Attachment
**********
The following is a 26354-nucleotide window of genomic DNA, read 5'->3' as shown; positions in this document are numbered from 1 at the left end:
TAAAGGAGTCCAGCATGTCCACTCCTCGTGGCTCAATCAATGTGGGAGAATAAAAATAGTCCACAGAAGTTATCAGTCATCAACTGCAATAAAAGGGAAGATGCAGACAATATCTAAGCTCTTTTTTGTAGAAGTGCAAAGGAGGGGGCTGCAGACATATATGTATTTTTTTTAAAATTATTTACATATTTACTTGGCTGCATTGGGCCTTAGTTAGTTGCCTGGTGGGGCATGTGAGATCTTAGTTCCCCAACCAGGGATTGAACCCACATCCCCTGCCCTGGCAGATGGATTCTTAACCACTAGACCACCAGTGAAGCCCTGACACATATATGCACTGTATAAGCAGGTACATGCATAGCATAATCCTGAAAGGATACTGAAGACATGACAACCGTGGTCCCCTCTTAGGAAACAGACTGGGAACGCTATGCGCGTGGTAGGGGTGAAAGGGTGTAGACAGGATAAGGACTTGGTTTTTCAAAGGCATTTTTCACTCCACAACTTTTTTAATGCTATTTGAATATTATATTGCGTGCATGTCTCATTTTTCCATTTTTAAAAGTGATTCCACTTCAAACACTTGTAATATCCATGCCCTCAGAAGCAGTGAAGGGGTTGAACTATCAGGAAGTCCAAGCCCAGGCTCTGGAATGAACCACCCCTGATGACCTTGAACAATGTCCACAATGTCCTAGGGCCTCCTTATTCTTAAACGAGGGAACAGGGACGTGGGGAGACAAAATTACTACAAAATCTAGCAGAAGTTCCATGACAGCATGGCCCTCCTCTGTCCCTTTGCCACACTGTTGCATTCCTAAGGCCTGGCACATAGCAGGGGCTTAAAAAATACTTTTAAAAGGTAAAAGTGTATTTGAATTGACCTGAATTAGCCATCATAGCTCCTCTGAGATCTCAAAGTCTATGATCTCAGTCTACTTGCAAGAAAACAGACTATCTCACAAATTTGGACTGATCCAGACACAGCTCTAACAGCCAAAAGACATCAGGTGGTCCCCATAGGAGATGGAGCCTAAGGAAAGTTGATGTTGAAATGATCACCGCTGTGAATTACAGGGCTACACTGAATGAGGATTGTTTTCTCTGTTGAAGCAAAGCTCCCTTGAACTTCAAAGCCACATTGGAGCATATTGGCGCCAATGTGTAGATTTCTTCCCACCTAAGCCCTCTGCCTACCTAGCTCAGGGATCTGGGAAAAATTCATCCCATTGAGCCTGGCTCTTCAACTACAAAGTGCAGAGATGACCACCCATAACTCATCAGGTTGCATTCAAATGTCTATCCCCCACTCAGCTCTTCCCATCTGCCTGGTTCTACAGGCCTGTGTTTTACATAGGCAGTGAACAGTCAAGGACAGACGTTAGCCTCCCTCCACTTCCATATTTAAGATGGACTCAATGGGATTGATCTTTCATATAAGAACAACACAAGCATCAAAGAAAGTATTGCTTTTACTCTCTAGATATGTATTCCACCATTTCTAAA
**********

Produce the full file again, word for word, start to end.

The following is a 26354-nucleotide window of genomic DNA, read 5'->3' as shown; positions in this document are numbered from 1 at the left end:
TAAAGGAGTCCAGCATGTCCACTCCTCGTGGCTCAATCAATGTGGGAGAATAAAAATAGTCCACAGAAGTTATCAGTCATCAACTGCAATAAAAGGGAAGATGCAGACAATATCTAAGCTCTTTTTTGTAGAAGTGCAAAGGAGGGGGCTGCAGACATATATGTATTTTTTTTAAAATTATTTACATATTTACTTGGCTGCATTGGGCCTTAGTTAGTTGCCTGGTGGGGCATGTGAGATCTTAGTTCCCCAACCAGGGATTGAACCCACATCCCCTGCCCTGGCAGATGGATTCTTAACCACTAGACCACCAGTGAAGCCCTGACACATATATGCACTGTATAAGCAGGTACATGCATAGCATAATCCTGAAAGGATACTGAAGACATGACAACCGTGGTCCCCTCTTAGGAAACAGACTGGGAACGCTATGCGCGTGGTAGGGGTGAAAGGGTGTAGACAGGATAAGGACTTGGTTTTTCAAAGGCATTTTTCACTCCACAACTTTTTTAATGCTATTTGAATATTATATTGCGTGCATGTCTCATTTTTCCATTTTTAAAAGTGATTCCACTTCAAACACTTGTAATATCCATGCCCTCAGAAGCAGTGAAGGGGTTGAACTATCAGGAAGTCCAAGCCCAGGCTCTGGAATGAACCACCCCTGATGACCTTGAACAATGTCCACAATGTCCTAGGGCCTCCTTATTCTTAAACGAGGGAACAGGGACGTGGGGAGACAAAATTACTACAAAATCTAGCAGAAGTTCCATGACAGCATGGCCCTCCTCTGTCCCTTTGCCACACTGTTGCATTCCTAAGGCCTGGCACATAGCAGGGGCTTAAAAAATACTTTTAAAAGGTAAAAGTGTATTTGAATTGACCTGAATTAGCCATCATAGCTCCTCTGAGATCTCAAAGTCTATGATCTCAGTCTACTTGCAAGAAAACAGACTATCTCACAAATTTGGACTGATCCAGACACAGCTCTAACAGCCAAAAGACATCAGGTGGTCCCCATAGGAGATGGAGCCTAAGGAAAGTTGATGTTGAAATGATCACCGCTGTGAATTACAGGGCTACACTGAATGAGGATTGTTTTCTCTGTTGAAGCAAAGCTCCCTTGAACTTCAAAGCCACATTGGAGCATATTGGCGCCAATGTGTAGATTTCTTCCCACCTAAGCCCTCTGCCTACCTAGCTCAGGGATCTGGGAAAAATTCATCCCATTGAGCCTGGCTCTTCAACTACAAAGTGCAGAGATGACCACCCATAACTCATCAGGTTGCATTCAAATGTCTATCCCCCACTCAGCTCTTCCCATCTGCCTGGTTCTACAGGCCTGTGTTTTACATAGGCAGTGAACAGTCAAGGACAGACGTTAGCCTCCCTCCACTTCCATATTTAAGATGGACTCAATGGGATTGATCTTTCATATAAGAACAACACAAGCATCAAAGAAAGTATTGCTTTTACTCTCTAGATATGTATTCCACCATTTCTAAA